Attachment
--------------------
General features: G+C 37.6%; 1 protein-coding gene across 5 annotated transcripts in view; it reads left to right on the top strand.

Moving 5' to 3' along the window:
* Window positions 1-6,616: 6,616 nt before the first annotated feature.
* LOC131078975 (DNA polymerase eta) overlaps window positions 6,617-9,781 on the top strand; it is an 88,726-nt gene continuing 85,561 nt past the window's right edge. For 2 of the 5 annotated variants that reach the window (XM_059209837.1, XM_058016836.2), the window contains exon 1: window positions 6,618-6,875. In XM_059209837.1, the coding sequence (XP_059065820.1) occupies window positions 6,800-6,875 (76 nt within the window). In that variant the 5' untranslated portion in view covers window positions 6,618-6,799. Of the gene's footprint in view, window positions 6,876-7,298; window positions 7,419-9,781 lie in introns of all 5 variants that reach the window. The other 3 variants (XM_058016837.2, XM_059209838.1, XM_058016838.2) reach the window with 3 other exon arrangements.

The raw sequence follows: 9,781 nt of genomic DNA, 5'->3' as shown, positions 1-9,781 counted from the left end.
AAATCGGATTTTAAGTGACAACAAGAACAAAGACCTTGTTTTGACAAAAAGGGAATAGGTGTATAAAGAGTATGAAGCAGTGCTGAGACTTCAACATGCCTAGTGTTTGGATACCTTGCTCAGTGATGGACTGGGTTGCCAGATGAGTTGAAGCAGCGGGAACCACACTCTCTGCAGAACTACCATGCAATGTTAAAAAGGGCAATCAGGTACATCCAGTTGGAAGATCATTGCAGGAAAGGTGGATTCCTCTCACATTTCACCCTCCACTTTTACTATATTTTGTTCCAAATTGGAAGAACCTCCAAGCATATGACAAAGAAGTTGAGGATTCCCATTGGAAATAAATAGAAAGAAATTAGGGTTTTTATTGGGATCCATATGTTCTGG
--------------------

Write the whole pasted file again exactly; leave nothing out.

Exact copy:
General features: G+C 37.6%; 1 protein-coding gene across 5 annotated transcripts in view; it reads left to right on the top strand.

Moving 5' to 3' along the window:
* Window positions 1-6,616: 6,616 nt before the first annotated feature.
* LOC131078975 (DNA polymerase eta) overlaps window positions 6,617-9,781 on the top strand; it is an 88,726-nt gene continuing 85,561 nt past the window's right edge. For 2 of the 5 annotated variants that reach the window (XM_059209837.1, XM_058016836.2), the window contains exon 1: window positions 6,618-6,875. In XM_059209837.1, the coding sequence (XP_059065820.1) occupies window positions 6,800-6,875 (76 nt within the window). In that variant the 5' untranslated portion in view covers window positions 6,618-6,799. Of the gene's footprint in view, window positions 6,876-7,298; window positions 7,419-9,781 lie in introns of all 5 variants that reach the window. The other 3 variants (XM_058016837.2, XM_059209838.1, XM_058016838.2) reach the window with 3 other exon arrangements.

The raw sequence follows: 9,781 nt of genomic DNA, 5'->3' as shown, positions 1-9,781 counted from the left end.
AAATCGGATTTTAAGTGACAACAAGAACAAAGACCTTGTTTTGACAAAAAGGGAATAGGTGTATAAAGAGTATGAAGCAGTGCTGAGACTTCAACATGCCTAGTGTTTGGATACCTTGCTCAGTGATGGACTGGGTTGCCAGATGAGTTGAAGCAGCGGGAACCACACTCTCTGCAGAACTACCATGCAATGTTAAAAAGGGCAATCAGGTACATCCAGTTGGAAGATCATTGCAGGAAAGGTGGATTCCTCTCACATTTCACCCTCCACTTTTACTATATTTTGTTCCAAATTGGAAGAACCTCCAAGCATATGACAAAGAAGTTGAGGATTCCCATTGGAAATAAATAGAAAGAAATTAGGGTTTTTATTGGGATCCATATGTTCTGG